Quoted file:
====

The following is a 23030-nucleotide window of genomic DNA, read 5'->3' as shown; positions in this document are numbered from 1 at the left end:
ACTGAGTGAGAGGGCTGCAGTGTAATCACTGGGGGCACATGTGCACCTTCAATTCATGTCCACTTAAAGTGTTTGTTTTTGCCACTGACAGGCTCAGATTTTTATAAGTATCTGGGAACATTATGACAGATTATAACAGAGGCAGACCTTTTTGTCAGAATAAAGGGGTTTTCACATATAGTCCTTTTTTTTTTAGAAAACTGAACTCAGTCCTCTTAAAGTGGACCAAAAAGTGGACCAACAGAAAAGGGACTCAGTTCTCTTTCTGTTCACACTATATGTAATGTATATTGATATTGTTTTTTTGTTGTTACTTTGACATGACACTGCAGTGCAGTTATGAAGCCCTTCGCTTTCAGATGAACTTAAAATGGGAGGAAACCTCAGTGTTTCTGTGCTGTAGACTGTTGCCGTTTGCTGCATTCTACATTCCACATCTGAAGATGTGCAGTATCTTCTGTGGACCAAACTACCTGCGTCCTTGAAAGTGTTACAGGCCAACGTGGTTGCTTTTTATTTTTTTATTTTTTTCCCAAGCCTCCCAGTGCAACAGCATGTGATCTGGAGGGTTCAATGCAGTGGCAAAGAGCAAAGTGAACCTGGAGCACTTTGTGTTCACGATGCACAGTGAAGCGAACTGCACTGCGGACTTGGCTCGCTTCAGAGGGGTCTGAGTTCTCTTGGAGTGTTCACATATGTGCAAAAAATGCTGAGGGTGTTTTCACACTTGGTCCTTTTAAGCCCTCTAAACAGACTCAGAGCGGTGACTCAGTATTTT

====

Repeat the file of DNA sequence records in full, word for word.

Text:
The following is a 23030-nucleotide window of genomic DNA, read 5'->3' as shown; positions in this document are numbered from 1 at the left end:
ACTGAGTGAGAGGGCTGCAGTGTAATCACTGGGGGCACATGTGCACCTTCAATTCATGTCCACTTAAAGTGTTTGTTTTTGCCACTGACAGGCTCAGATTTTTATAAGTATCTGGGAACATTATGACAGATTATAACAGAGGCAGACCTTTTTGTCAGAATAAAGGGGTTTTCACATATAGTCCTTTTTTTTTTAGAAAACTGAACTCAGTCCTCTTAAAGTGGACCAAAAAGTGGACCAACAGAAAAGGGACTCAGTTCTCTTTCTGTTCACACTATATGTAATGTATATTGATATTGTTTTTTTGTTGTTACTTTGACATGACACTGCAGTGCAGTTATGAAGCCCTTCGCTTTCAGATGAACTTAAAATGGGAGGAAACCTCAGTGTTTCTGTGCTGTAGACTGTTGCCGTTTGCTGCATTCTACATTCCACATCTGAAGATGTGCAGTATCTTCTGTGGACCAAACTACCTGCGTCCTTGAAAGTGTTACAGGCCAACGTGGTTGCTTTTTATTTTTTTATTTTTTTCCCAAGCCTCCCAGTGCAACAGCATGTGATCTGGAGGGTTCAATGCAGTGGCAAAGAGCAAAGTGAACCTGGAGCACTTTGTGTTCACGATGCACAGTGAAGCGAACTGCACTGCGGACTTGGCTCGCTTCAGAGGGGTCTGAGTTCTCTTGGAGTGTTCACATATGTGCAAAAAATGCTGAGGGTGTTTTCACACTTGGTCCTTTTAAGCCCTCTAAACAGACTCAGAGCGGTGACTCAGTATTTT